2. Observer (I see, I see what you don’t see)
Also remarkable; people are often the weakest link in evaluating a color difference. Inter-observer variability is really fascinating subject!
Just take the three types of cones in the retina of our eyes. Who would ever considered two people with “normal” trichromatic vision could differ in totally different ratio’s between the red and green sensitive cones (79:20 versus 51: 44)?
Apart from physical differences and (dis-)abilities due to age, eye sight or color blindness, people can also be influenced mentally. Just mind-set, mood ,stress, tiredness or using drugs or medicines can affect their decision on whether two objects appear to be similar or not.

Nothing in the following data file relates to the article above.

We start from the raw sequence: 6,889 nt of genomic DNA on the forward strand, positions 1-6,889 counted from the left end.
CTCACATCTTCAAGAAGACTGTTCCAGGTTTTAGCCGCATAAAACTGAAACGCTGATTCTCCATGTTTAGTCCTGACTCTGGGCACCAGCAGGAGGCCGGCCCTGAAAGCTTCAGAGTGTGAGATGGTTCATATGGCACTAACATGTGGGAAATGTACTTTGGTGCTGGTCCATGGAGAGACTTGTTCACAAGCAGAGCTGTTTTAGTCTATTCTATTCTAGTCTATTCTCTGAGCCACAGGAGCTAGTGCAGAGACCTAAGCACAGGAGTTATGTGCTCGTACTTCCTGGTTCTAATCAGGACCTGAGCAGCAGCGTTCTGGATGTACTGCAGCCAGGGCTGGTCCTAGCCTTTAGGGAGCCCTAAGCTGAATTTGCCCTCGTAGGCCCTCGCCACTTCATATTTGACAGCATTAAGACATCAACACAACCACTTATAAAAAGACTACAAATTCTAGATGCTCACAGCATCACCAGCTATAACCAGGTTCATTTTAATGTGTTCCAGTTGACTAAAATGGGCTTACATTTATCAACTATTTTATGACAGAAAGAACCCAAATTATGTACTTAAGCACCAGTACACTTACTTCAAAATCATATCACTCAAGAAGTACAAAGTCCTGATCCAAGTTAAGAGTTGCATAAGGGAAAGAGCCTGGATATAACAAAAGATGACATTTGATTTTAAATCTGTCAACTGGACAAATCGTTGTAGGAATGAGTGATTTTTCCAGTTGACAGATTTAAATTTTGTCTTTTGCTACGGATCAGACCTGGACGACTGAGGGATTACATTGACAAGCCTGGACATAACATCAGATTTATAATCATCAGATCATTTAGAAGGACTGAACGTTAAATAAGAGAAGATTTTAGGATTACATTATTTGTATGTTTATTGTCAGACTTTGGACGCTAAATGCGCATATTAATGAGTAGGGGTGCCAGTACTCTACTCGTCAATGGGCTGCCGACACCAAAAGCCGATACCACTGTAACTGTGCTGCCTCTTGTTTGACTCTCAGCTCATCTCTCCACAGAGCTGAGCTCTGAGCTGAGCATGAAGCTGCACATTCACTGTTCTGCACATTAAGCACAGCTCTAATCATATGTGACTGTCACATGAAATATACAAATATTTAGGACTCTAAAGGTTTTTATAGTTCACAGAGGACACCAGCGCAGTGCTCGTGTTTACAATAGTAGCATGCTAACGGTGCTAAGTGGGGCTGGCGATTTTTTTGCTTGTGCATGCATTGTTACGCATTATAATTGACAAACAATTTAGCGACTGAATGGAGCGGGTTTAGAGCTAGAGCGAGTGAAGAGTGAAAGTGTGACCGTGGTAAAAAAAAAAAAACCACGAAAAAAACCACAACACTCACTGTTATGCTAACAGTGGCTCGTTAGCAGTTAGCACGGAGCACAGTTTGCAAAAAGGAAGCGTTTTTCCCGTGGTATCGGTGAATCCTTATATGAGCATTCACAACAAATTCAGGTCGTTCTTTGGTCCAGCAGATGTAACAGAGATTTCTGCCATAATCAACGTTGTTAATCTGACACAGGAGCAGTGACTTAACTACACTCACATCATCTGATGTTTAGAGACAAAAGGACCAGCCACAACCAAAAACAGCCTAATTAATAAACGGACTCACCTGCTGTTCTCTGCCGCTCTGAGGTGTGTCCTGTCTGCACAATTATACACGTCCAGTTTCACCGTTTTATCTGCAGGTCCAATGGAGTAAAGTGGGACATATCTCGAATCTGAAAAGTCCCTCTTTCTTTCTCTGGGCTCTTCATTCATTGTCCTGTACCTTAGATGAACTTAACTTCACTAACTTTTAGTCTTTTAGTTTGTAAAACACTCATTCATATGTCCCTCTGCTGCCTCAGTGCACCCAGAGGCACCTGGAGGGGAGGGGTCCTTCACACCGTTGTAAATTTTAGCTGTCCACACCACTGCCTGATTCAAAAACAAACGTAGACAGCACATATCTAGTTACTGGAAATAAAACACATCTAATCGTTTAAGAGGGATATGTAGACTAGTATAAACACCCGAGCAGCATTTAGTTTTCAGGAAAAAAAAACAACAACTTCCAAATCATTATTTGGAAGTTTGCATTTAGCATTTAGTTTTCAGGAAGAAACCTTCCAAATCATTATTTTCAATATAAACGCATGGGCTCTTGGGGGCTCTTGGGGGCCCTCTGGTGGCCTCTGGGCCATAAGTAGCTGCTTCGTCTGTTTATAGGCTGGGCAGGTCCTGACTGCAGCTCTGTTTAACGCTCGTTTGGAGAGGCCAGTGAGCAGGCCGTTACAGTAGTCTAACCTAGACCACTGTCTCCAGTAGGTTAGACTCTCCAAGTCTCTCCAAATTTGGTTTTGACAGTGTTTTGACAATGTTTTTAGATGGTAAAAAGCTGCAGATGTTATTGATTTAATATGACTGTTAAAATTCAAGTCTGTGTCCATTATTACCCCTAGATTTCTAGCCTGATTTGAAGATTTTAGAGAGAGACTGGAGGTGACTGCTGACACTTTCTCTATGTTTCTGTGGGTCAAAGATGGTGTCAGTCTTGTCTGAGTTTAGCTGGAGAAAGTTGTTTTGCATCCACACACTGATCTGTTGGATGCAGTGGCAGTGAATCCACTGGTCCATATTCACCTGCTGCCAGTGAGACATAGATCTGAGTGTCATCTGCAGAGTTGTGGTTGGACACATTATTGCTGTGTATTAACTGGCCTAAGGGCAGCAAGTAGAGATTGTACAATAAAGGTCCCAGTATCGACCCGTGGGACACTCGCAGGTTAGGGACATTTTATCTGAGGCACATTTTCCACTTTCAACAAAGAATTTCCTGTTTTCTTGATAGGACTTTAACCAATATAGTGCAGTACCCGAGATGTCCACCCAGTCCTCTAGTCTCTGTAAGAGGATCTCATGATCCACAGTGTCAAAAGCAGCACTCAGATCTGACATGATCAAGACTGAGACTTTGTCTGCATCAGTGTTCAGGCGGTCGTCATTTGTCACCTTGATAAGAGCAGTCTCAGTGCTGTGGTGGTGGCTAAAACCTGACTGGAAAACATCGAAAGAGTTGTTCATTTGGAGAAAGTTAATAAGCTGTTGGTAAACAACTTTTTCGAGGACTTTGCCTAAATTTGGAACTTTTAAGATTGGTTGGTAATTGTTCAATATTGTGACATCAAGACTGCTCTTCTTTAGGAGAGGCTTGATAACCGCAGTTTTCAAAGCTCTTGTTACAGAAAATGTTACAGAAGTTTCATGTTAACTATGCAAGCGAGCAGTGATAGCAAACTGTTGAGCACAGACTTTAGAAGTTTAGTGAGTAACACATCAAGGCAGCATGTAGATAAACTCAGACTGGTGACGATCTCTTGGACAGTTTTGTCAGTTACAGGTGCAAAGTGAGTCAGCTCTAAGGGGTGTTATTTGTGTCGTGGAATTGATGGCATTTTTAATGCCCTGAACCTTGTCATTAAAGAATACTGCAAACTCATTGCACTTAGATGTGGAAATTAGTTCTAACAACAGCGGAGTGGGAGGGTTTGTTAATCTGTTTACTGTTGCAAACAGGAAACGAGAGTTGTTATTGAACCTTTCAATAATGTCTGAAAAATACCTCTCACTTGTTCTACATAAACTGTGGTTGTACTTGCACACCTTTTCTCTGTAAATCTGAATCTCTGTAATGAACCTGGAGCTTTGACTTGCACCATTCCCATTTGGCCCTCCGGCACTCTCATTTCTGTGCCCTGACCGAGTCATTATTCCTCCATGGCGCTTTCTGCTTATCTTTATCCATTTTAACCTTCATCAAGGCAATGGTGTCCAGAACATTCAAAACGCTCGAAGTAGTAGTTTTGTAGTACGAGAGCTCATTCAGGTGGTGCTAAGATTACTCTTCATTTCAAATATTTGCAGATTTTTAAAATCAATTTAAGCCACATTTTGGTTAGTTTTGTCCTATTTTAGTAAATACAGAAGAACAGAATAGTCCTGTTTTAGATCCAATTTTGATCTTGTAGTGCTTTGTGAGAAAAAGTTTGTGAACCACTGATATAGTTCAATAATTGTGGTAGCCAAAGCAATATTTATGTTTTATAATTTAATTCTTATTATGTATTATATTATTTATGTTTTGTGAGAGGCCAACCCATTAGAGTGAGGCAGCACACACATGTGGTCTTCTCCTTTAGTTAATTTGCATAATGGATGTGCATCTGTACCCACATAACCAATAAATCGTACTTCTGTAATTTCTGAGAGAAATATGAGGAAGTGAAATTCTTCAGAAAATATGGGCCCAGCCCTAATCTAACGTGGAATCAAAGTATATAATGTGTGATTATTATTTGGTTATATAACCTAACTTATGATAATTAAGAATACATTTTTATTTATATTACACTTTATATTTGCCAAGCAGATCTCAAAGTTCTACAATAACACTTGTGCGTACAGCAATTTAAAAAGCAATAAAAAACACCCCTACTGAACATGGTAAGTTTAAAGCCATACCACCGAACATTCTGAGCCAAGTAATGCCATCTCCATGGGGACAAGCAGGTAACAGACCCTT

People can also be trained to evaluate colors in a quality control setting and develop a higher sensitivity towards visual differences. Professionals in visual quality control are often taught to describe the difference they perceive in hue, lightness and saturation and somehow this regular stimulance makes them super critical which may both work positive as negative in applying their job.